Background: Optimal post-remission strategy for patients with acute myeloid leukemia (AML) is matter of intense debate. Recent reports have shown stronger anti-leukemic activity but similar survival for allogeneic stem cell transplantation (allo-HSCT) from matched sibling donor compared to autologous transplantation (auto-HSCT); however, there is scarcity of literature confronting auto-HSCT with allo-HSCT from unrelated donor (UD-HSCT), especially mismatched UD-HSCT. Methods: We retrospectively compared outcome of allogeneic transplantation from matched (10/10 UD-HSCT) or mismatched at a single HLA-locus unrelated donor (9/10 UD-HSCT) to autologous transplantation in patients with AML in first complete remission (CR1). A total of 2879 patients were included; 1202 patients received auto-HSCT, 1302 10/10 UD-HSCT, and 375 9/10 UD-HSCT. A propensity score-weighted analysis was conducted to control for disease risk imbalances between the groups. Results: Matched 10/10 UD-HSCT was associated with the best leukemia-free survival (10/10 UD-HSCT vs auto-HSCT: HR 0.7, rho = 0.0016). Leukemia-free survival was not statistically different between auto-HSCT and 9/10 UD-HSCT (9/10 UD-HSCT vs auto-HSCT: HR 0.8, rho = 0.2). Overall survival was similar across the groups (10/10 UD-HSCT vs auto-HSCT: HR 0.98, rho = 0.84; 9/10 UD-HSCT vs auto-HSCT: HR 1.1, rho = 0.49). Notably, in intermediate-risk patients, OS was significantly worse for 9/10 UD-HSCT (9/10 UD-HSCT vs auto-HSCT: HR 1.6, rho = 0.049), while it did not differ between auto-HSCT and 10/10 UD-HSCT (HR 0.95, rho = 0.88). In favorable risk patients, auto-HSCT resulted in 3-year LFS and OS rates of 59 and 78 %, respectively. Conclusions: Our findings suggest that in AML patients in CR1 lacking an HLA-matched sibling donor, 10/10 UD-HSCT significantly improves LFS, but this advantage does not translate in better OS compared to auto-HSCT. In intermediate-risk patients lacking a fully HLA-matched donor, auto-HSCT should be considered as a valid option, as better survival appears to be provided by auto-HSCT compared to mismatched UD-HSCT. Finally, auto-HSCT provided an encouraging outcome in patients with favorable risk AML.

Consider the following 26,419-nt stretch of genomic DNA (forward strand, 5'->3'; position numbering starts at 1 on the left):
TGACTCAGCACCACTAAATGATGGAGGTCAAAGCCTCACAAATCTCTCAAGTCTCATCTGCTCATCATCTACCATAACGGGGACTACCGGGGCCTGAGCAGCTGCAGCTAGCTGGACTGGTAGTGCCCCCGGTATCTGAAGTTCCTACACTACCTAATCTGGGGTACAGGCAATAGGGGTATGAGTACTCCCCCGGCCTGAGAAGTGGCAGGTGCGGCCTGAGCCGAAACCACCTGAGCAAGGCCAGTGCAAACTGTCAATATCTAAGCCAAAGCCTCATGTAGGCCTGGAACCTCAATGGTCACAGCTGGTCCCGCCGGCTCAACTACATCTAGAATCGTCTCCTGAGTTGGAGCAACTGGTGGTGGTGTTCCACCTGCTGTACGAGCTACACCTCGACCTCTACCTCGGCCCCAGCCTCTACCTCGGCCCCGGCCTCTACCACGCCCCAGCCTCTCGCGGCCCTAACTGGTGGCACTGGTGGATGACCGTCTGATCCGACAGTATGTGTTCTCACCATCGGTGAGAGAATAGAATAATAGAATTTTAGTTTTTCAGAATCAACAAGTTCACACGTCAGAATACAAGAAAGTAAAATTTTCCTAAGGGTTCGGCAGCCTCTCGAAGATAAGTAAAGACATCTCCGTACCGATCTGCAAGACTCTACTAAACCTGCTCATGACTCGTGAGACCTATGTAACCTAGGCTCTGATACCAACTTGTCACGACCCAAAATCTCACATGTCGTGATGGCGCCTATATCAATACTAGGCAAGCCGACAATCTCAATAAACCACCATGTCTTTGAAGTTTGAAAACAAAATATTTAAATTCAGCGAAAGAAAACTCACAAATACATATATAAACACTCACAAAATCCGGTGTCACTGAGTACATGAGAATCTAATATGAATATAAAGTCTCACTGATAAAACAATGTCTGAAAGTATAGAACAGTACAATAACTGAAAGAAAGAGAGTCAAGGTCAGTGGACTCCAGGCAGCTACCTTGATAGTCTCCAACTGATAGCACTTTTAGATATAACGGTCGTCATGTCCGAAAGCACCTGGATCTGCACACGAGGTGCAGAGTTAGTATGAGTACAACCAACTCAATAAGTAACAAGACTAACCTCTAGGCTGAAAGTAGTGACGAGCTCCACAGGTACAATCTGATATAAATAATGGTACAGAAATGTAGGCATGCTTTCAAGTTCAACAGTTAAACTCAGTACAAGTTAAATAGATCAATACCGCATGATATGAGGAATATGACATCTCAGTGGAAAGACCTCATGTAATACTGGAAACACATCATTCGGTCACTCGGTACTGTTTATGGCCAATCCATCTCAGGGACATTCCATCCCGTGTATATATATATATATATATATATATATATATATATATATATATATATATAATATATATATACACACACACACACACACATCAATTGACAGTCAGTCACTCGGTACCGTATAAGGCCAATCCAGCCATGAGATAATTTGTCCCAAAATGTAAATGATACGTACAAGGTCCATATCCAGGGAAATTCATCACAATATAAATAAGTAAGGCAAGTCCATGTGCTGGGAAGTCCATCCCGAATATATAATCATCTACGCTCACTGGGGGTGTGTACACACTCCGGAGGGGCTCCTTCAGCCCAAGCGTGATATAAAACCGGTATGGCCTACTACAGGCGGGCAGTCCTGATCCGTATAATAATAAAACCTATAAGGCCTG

• Canaani, Jonathan; Labopin, Myriam; Itälä-Remes, Maija; Blaise, Didier; Socie, Gerard; Forcade, Edouard; Maertens, Johan; Wu, Depei; Malladi, Ram; Cornelissen, Jan J.; Huynh, Anne; Bourhis, Jean Henri; Esteve, Jordi; Mohty, Mohamad; Nagler, Arnon (2019)